The Monday Intertitle: No Atheists in the Foxholes

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I was wondering, looking at early Lewis Milestone talkies, what made him so kinetic and exciting? The charging camera of ALL QUIET ON THE WESTERN FRONT, surging headlong across the battlefields, is the best-known example of this, but the kinetic, fluid and nimble movements of RAIN are extraordinary, and in THE FRONT PAGE he seems to be pushing for the steadicam thrillrides of vintage Scorsese before the technology existed to allow it. In the less celebrated NEW YORK NIGHTS he goes so far as to stick his camera in a dumb-waiter and ride it up to the second floor. Yet my impression was that in silents, Milestone had not distinguished himself with the dynamism of his camerawork. Why did he becomes so willfully fleet-footed at exactly the moment sound technology made the roving eye of something like WINGS almost impossible to achieve?

(The other guy with itchy tracks was Tay Garnett, whose restless visuals in BAD COMPANY paved the way for SCARFACE, no question, and who combined tracking and panning with the Paramount zoom lens on PRESTIGE, with results that seem to echo Visconti or Fulci for ADHD antsiness.)

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So seeing TWO ARABIAN NIGHTS, a big-budget WWI romp (a far cry from the anti-war sentiments of ALL QUIET) from 1927, is instructive. It’s true, there are few impressive camera movements, but nor are we stiff or static. Designer William Cameron Menzies is much in evidence, a man who liked to design not just sets but SHOTS, reducing the director to mere drama coach for the cast (here, a pre-Hopalong Cassidy William Boyd and thuggish Louis Wolheim, paired as an imitation of Edmund Lowe and Victor McLaglan in the previous year’s Raoul Walsh smash WHAT PRICE GLORY?). Early on, the two frenemies are fighting in a crater, unmindful of the encroaching Germans. When they realize they’re surrounded, we get two shots which flamboyantly make this apparent, one a low-angle POV, in which the shallow ditch they’re in is suddenly fifty feet deep to afford the best view, and a God Shot looking down like Busby Berkeley in which the bomb-site is a fairly shallow depression, but much wider. The lesson comes from German expressionism, of which Menzies was a student — a different set for each angle gives you the strongest possible graphic impact, which is fine if what graphic impact is what you want.

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At any rate, the central mystery remains, and will do until I’ve seen more silent Milestone, preferably with the distinctive influence of Menzies removed from the equation. Unfortunately, I’ve only got THE RACKET to watch, plus FINE MANNERS and THE KID BROTHER, each of which Milestone directed parts of — and we don’t know which parts.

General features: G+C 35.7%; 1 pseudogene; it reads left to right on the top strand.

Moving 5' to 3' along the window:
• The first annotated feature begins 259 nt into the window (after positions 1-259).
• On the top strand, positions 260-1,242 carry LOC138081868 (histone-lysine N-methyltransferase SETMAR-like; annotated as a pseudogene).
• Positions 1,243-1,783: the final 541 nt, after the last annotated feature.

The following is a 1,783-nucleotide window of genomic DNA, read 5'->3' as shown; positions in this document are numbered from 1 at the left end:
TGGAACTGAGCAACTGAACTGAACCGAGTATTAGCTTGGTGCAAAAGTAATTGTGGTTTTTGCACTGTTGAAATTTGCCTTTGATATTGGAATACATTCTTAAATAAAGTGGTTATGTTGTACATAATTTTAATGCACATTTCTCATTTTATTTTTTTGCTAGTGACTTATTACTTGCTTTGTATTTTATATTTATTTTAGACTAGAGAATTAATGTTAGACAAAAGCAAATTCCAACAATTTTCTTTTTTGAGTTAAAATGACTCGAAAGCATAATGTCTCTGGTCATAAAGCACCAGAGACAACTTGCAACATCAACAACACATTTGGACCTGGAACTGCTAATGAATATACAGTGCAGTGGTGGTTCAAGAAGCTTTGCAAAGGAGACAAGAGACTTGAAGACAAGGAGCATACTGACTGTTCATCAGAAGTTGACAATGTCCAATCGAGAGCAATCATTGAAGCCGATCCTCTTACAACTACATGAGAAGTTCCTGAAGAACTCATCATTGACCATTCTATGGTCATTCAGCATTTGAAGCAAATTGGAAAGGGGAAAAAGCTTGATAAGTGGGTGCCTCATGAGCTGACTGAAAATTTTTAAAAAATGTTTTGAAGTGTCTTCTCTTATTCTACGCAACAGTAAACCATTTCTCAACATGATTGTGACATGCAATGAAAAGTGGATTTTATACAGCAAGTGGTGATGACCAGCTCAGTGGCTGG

How about a Lewis Milestone Week, everybody?

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9 Responses to “The Monday Intertitle: No Atheists in the Foxholes”

  1. Everyone blathers on and on about the 70’s, but the 30’s was the real era for cinematic innovation. Mobile cameras and freewheeling often quite innovative plots were the features of such masterpieces as Renoir’s Boudu Save From Drowning, Gremillion’s Lumiere d’ete, Whale’s The Great Garrick, Cukor’s Sylvia Scarlet Arzner’s Working Girls and above all Mamoulian’s Love Me Tonight . With All Quiet Milestone briefly joins this august company.

  2. I’d say Rain is even more experimental than All Quiet, and The Front Page, though less successful, is really pushing for a truly unchained camera (slightly at the expense of the comedy, I think).

    By the mid-30s things had settled down quite a bit, and mavericks like Sternberg were being carefully eliminated, but those wild west years of the pre-code era do indeed show some exceptionally bold and ambitious filmmaking.

  3. Max Ophuls was surely the master of camera movement. James Mason’s opinion:

    A shot that does not call for tracks
    Is agony for poor old Max,
    Who, separated from his dolly,
    Is wrapped in deepest melancholy.
    Once, when they took away his crane,
    I thought he’d never smile again.

  4. I’m all for a Lewis Milestone week. Along with RAIN, I’m also fond of HALLELUJAH I’M A BUM. The only silent I’ve seen (as I think I’ve mentioned before) is THE GARDEN OF EDEN, which is a delightful romantic comedy, although it does have art direction by Menzies. I’ve been curious about TWO ARABIAN KNIGHTS and THE RACKET.

  5. David Boxwell Says:

    Two of the four stars of THE STRANGE LOVE OF MARTHA IVERS (46) are still alive!

  6. David Boxwell Says:

    THE GENERAL DIED AT DAWN (36) has _the_ coolest match dissolve between a door knob and a billiard ball.

  7. Ooh! The General Died and Martha Ivers are on my list. Most of the ones I haven’t seen are the famous ones! Tonight we watched Lucky Partners which I thought was incredible. Milestone in zany mode is something else.

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